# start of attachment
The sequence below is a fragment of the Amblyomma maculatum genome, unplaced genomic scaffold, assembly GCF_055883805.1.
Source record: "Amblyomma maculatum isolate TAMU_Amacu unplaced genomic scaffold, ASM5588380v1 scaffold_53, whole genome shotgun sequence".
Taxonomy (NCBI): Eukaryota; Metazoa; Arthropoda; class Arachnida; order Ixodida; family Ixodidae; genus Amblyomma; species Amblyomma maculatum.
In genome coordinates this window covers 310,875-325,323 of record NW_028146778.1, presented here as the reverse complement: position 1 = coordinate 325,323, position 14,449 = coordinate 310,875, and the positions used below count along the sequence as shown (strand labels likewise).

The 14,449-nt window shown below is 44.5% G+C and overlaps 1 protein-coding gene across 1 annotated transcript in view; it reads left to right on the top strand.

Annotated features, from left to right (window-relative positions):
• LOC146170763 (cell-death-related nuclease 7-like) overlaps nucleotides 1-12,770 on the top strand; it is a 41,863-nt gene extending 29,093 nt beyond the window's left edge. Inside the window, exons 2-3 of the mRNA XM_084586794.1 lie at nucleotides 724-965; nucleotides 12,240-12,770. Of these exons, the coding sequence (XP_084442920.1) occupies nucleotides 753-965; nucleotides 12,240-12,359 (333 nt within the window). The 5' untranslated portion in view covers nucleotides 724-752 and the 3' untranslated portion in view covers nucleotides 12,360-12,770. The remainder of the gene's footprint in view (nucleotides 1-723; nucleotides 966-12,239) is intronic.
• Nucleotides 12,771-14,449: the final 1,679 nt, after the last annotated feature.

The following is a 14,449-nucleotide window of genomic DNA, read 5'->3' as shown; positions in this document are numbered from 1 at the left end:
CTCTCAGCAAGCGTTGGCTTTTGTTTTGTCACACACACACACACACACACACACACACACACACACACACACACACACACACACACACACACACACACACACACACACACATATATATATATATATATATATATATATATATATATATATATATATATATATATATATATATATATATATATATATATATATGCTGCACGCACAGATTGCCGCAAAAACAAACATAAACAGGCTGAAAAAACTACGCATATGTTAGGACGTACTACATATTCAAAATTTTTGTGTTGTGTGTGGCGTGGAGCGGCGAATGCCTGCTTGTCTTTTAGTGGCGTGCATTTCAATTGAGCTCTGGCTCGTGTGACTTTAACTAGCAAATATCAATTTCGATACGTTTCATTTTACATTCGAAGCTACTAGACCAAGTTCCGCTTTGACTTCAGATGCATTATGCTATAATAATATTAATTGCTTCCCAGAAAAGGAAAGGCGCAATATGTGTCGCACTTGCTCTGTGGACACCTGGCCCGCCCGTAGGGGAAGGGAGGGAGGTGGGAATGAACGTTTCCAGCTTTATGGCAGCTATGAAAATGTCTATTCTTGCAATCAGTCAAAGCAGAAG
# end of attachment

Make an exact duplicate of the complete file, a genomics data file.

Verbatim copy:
The sequence below is a fragment of the Amblyomma maculatum genome, unplaced genomic scaffold, assembly GCF_055883805.1.
Source record: "Amblyomma maculatum isolate TAMU_Amacu unplaced genomic scaffold, ASM5588380v1 scaffold_53, whole genome shotgun sequence".
Taxonomy (NCBI): Eukaryota; Metazoa; Arthropoda; class Arachnida; order Ixodida; family Ixodidae; genus Amblyomma; species Amblyomma maculatum.
In genome coordinates this window covers 310,875-325,323 of record NW_028146778.1, presented here as the reverse complement: position 1 = coordinate 325,323, position 14,449 = coordinate 310,875, and the positions used below count along the sequence as shown (strand labels likewise).

The 14,449-nt window shown below is 44.5% G+C and overlaps 1 protein-coding gene across 1 annotated transcript in view; it reads left to right on the top strand.

Annotated features, from left to right (window-relative positions):
• LOC146170763 (cell-death-related nuclease 7-like) overlaps nucleotides 1-12,770 on the top strand; it is a 41,863-nt gene extending 29,093 nt beyond the window's left edge. Inside the window, exons 2-3 of the mRNA XM_084586794.1 lie at nucleotides 724-965; nucleotides 12,240-12,770. Of these exons, the coding sequence (XP_084442920.1) occupies nucleotides 753-965; nucleotides 12,240-12,359 (333 nt within the window). The 5' untranslated portion in view covers nucleotides 724-752 and the 3' untranslated portion in view covers nucleotides 12,360-12,770. The remainder of the gene's footprint in view (nucleotides 1-723; nucleotides 966-12,239) is intronic.
• Nucleotides 12,771-14,449: the final 1,679 nt, after the last annotated feature.

The following is a 14,449-nucleotide window of genomic DNA, read 5'->3' as shown; positions in this document are numbered from 1 at the left end:
CTCTCAGCAAGCGTTGGCTTTTGTTTTGTCACACACACACACACACACACACACACACACACACACACACACACACACACACACACACACACACACACACACACACACACATATATATATATATATATATATATATATATATATATATATATATATATATATATATATATATATATATATATATATATATATGCTGCACGCACAGATTGCCGCAAAAACAAACATAAACAGGCTGAAAAAACTACGCATATGTTAGGACGTACTACATATTCAAAATTTTTGTGTTGTGTGTGGCGTGGAGCGGCGAATGCCTGCTTGTCTTTTAGTGGCGTGCATTTCAATTGAGCTCTGGCTCGTGTGACTTTAACTAGCAAATATCAATTTCGATACGTTTCATTTTACATTCGAAGCTACTAGACCAAGTTCCGCTTTGACTTCAGATGCATTATGCTATAATAATATTAATTGCTTCCCAGAAAAGGAAAGGCGCAATATGTGTCGCACTTGCTCTGTGGACACCTGGCCCGCCCGTAGGGGAAGGGAGGGAGGTGGGAATGAACGTTTCCAGCTTTATGGCAGCTATGAAAATGTCTATTCTTGCAATCAGTCAAAGCAGAAG